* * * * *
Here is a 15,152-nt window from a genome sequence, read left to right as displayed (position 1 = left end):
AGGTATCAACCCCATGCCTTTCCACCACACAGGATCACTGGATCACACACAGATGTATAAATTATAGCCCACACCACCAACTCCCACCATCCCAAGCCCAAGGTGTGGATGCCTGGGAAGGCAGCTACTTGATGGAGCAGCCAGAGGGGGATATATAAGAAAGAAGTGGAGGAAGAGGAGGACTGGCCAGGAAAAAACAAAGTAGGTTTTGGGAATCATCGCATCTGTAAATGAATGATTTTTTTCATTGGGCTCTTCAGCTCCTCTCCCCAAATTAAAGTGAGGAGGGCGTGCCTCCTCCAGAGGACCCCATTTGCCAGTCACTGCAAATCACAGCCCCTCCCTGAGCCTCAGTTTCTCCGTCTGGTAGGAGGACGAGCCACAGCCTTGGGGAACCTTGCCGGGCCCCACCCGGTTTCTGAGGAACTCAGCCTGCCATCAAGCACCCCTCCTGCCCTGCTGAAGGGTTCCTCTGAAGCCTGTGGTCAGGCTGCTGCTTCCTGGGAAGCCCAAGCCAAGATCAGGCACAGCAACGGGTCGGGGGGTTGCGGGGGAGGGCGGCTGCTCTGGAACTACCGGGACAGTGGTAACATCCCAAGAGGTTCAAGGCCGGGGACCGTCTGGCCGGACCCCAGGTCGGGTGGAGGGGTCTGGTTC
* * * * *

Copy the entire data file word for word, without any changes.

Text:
Here is a 15,152-nt window from a genome sequence, read left to right as displayed (position 1 = left end):
AGGTATCAACCCCATGCCTTTCCACCACACAGGATCACTGGATCACACACAGATGTATAAATTATAGCCCACACCACCAACTCCCACCATCCCAAGCCCAAGGTGTGGATGCCTGGGAAGGCAGCTACTTGATGGAGCAGCCAGAGGGGGATATATAAGAAAGAAGTGGAGGAAGAGGAGGACTGGCCAGGAAAAAACAAAGTAGGTTTTGGGAATCATCGCATCTGTAAATGAATGATTTTTTTCATTGGGCTCTTCAGCTCCTCTCCCCAAATTAAAGTGAGGAGGGCGTGCCTCCTCCAGAGGACCCCATTTGCCAGTCACTGCAAATCACAGCCCCTCCCTGAGCCTCAGTTTCTCCGTCTGGTAGGAGGACGAGCCACAGCCTTGGGGAACCTTGCCGGGCCCCACCCGGTTTCTGAGGAACTCAGCCTGCCATCAAGCACCCCTCCTGCCCTGCTGAAGGGTTCCTCTGAAGCCTGTGGTCAGGCTGCTGCTTCCTGGGAAGCCCAAGCCAAGATCAGGCACAGCAACGGGTCGGGGGGTTGCGGGGGAGGGCGGCTGCTCTGGAACTACCGGGACAGTGGTAACATCCCAAGAGGTTCAAGGCCGGGGACCGTCTGGCCGGACCCCAGGTCGGGTGGAGGGGTCTGGTTC